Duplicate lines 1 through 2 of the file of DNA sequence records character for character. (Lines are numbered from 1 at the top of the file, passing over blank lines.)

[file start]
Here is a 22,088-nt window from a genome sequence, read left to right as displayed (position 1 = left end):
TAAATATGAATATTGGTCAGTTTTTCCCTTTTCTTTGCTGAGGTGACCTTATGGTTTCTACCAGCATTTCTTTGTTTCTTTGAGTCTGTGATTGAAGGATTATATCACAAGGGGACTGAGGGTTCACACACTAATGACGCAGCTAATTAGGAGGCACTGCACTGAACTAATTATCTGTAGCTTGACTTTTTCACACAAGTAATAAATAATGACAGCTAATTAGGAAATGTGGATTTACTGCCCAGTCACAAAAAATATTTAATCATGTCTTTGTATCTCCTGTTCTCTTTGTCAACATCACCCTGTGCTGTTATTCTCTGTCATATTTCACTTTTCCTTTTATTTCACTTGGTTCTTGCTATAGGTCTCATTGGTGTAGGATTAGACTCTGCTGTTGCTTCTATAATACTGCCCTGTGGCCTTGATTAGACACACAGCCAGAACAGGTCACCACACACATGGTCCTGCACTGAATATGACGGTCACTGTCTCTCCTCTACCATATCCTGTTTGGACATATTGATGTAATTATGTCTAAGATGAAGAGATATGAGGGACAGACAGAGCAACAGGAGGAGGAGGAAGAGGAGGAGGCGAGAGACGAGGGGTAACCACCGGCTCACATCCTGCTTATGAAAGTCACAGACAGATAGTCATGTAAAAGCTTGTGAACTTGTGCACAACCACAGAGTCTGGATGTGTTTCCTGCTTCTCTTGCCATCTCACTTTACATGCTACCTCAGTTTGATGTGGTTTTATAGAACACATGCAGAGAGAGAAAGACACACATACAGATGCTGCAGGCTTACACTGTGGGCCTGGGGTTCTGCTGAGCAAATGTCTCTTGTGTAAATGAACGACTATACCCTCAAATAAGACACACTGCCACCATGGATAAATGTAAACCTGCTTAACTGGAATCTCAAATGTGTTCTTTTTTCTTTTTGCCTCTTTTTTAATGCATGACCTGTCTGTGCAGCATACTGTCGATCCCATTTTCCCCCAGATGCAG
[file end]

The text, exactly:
Here is a 22,088-nt window from a genome sequence, read left to right as displayed (position 1 = left end):
TAAATATGAATATTGGTCAGTTTTTCCCTTTTCTTTGCTGAGGTGACCTTATGGTTTCTACCAGCATTTCTTTGTTTCTTTGAGTCTGTGATTGAAGGATTATATCACAAGGGGACTGAGGGTTCACACACTAATGACGCAGCTAATTAGGAGGCACTGCACTGAACTAATTATCTGTAGCTTGACTTTTTCACACAAGTAATAAATAATGACAGCTAATTAGGAAATGTGGATTTACTGCCCAGTCACAAAAAATATTTAATCATGTCTTTGTATCTCCTGTTCTCTTTGTCAACATCACCCTGTGCTGTTATTCTCTGTCATATTTCACTTTTCCTTTTATTTCACTTGGTTCTTGCTATAGGTCTCATTGGTGTAGGATTAGACTCTGCTGTTGCTTCTATAATACTGCCCTGTGGCCTTGATTAGACACACAGCCAGAACAGGTCACCACACACATGGTCCTGCACTGAATATGACGGTCACTGTCTCTCCTCTACCATATCCTGTTTGGACATATTGATGTAATTATGTCTAAGATGAAGAGATATGAGGGACAGACAGAGCAACAGGAGGAGGAGGAAGAGGAGGAGGCGAGAGACGAGGGGTAACCACCGGCTCACATCCTGCTTATGAAAGTCACAGACAGATAGTCATGTAAAAGCTTGTGAACTTGTGCACAACCACAGAGTCTGGATGTGTTTCCTGCTTCTCTTGCCATCTCACTTTACATGCTACCTCAGTTTGATGTGGTTTTATAGAACACATGCAGAGAGAGAAAGACACACATACAGATGCTGCAGGCTTACACTGTGGGCCTGGGGTTCTGCTGAGCAAATGTCTCTTGTGTAAATGAACGACTATACCCTCAAATAAGACACACTGCCACCATGGATAAATGTAAACCTGCTTAACTGGAATCTCAAATGTGTTCTTTTTTCTTTTTGCCTCTTTTTTAATGCATGACCTGTCTGTGCAGCATACTGTCGATCCCATTTTCCCCCAGATGCAG